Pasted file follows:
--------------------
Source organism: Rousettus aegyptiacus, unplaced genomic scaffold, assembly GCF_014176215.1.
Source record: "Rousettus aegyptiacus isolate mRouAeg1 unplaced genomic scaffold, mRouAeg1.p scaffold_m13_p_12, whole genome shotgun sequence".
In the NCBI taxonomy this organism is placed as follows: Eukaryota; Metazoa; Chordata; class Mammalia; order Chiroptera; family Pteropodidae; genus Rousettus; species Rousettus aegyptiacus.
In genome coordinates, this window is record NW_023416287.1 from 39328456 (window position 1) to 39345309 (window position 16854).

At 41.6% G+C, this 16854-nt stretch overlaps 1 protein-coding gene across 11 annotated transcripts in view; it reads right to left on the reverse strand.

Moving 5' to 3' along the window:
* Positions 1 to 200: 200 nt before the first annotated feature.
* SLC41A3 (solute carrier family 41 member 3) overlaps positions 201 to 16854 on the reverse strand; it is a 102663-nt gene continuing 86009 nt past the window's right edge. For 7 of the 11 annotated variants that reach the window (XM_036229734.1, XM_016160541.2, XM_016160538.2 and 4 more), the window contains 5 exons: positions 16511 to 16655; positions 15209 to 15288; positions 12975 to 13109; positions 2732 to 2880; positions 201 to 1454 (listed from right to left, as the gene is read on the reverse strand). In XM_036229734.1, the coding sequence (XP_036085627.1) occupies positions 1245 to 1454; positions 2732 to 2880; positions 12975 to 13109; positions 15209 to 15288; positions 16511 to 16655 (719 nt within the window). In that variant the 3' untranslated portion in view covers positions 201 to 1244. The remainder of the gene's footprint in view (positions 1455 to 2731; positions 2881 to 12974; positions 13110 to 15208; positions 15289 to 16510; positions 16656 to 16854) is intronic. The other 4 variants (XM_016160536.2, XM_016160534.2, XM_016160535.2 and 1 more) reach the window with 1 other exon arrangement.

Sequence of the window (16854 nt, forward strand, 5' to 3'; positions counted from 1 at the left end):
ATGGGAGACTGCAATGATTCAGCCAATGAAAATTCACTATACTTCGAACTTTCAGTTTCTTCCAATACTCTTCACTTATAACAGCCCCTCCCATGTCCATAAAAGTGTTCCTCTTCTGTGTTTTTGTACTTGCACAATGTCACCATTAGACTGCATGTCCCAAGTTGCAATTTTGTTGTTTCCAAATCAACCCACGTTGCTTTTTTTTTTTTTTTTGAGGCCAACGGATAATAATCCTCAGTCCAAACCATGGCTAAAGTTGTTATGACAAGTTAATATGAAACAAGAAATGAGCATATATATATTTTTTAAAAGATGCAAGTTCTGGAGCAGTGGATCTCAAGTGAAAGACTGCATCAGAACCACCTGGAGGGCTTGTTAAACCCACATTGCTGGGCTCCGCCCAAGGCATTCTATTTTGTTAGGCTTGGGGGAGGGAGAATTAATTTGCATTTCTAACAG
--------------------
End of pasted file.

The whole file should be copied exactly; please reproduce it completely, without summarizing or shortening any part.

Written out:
Source organism: Rousettus aegyptiacus, unplaced genomic scaffold, assembly GCF_014176215.1.
Source record: "Rousettus aegyptiacus isolate mRouAeg1 unplaced genomic scaffold, mRouAeg1.p scaffold_m13_p_12, whole genome shotgun sequence".
In the NCBI taxonomy this organism is placed as follows: Eukaryota; Metazoa; Chordata; class Mammalia; order Chiroptera; family Pteropodidae; genus Rousettus; species Rousettus aegyptiacus.
In genome coordinates, this window is record NW_023416287.1 from 39328456 (window position 1) to 39345309 (window position 16854).

At 41.6% G+C, this 16854-nt stretch overlaps 1 protein-coding gene across 11 annotated transcripts in view; it reads right to left on the reverse strand.

Moving 5' to 3' along the window:
* Positions 1 to 200: 200 nt before the first annotated feature.
* SLC41A3 (solute carrier family 41 member 3) overlaps positions 201 to 16854 on the reverse strand; it is a 102663-nt gene continuing 86009 nt past the window's right edge. For 7 of the 11 annotated variants that reach the window (XM_036229734.1, XM_016160541.2, XM_016160538.2 and 4 more), the window contains 5 exons: positions 16511 to 16655; positions 15209 to 15288; positions 12975 to 13109; positions 2732 to 2880; positions 201 to 1454 (listed from right to left, as the gene is read on the reverse strand). In XM_036229734.1, the coding sequence (XP_036085627.1) occupies positions 1245 to 1454; positions 2732 to 2880; positions 12975 to 13109; positions 15209 to 15288; positions 16511 to 16655 (719 nt within the window). In that variant the 3' untranslated portion in view covers positions 201 to 1244. The remainder of the gene's footprint in view (positions 1455 to 2731; positions 2881 to 12974; positions 13110 to 15208; positions 15289 to 16510; positions 16656 to 16854) is intronic. The other 4 variants (XM_016160536.2, XM_016160534.2, XM_016160535.2 and 1 more) reach the window with 1 other exon arrangement.

Sequence of the window (16854 nt, forward strand, 5' to 3'; positions counted from 1 at the left end):
ATGGGAGACTGCAATGATTCAGCCAATGAAAATTCACTATACTTCGAACTTTCAGTTTCTTCCAATACTCTTCACTTATAACAGCCCCTCCCATGTCCATAAAAGTGTTCCTCTTCTGTGTTTTTGTACTTGCACAATGTCACCATTAGACTGCATGTCCCAAGTTGCAATTTTGTTGTTTCCAAATCAACCCACGTTGCTTTTTTTTTTTTTTTTGAGGCCAACGGATAATAATCCTCAGTCCAAACCATGGCTAAAGTTGTTATGACAAGTTAATATGAAACAAGAAATGAGCATATATATATTTTTTAAAAGATGCAAGTTCTGGAGCAGTGGATCTCAAGTGAAAGACTGCATCAGAACCACCTGGAGGGCTTGTTAAACCCACATTGCTGGGCTCCGCCCAAGGCATTCTATTTTGTTAGGCTTGGGGGAGGGAGAATTAATTTGCATTTCTAACAG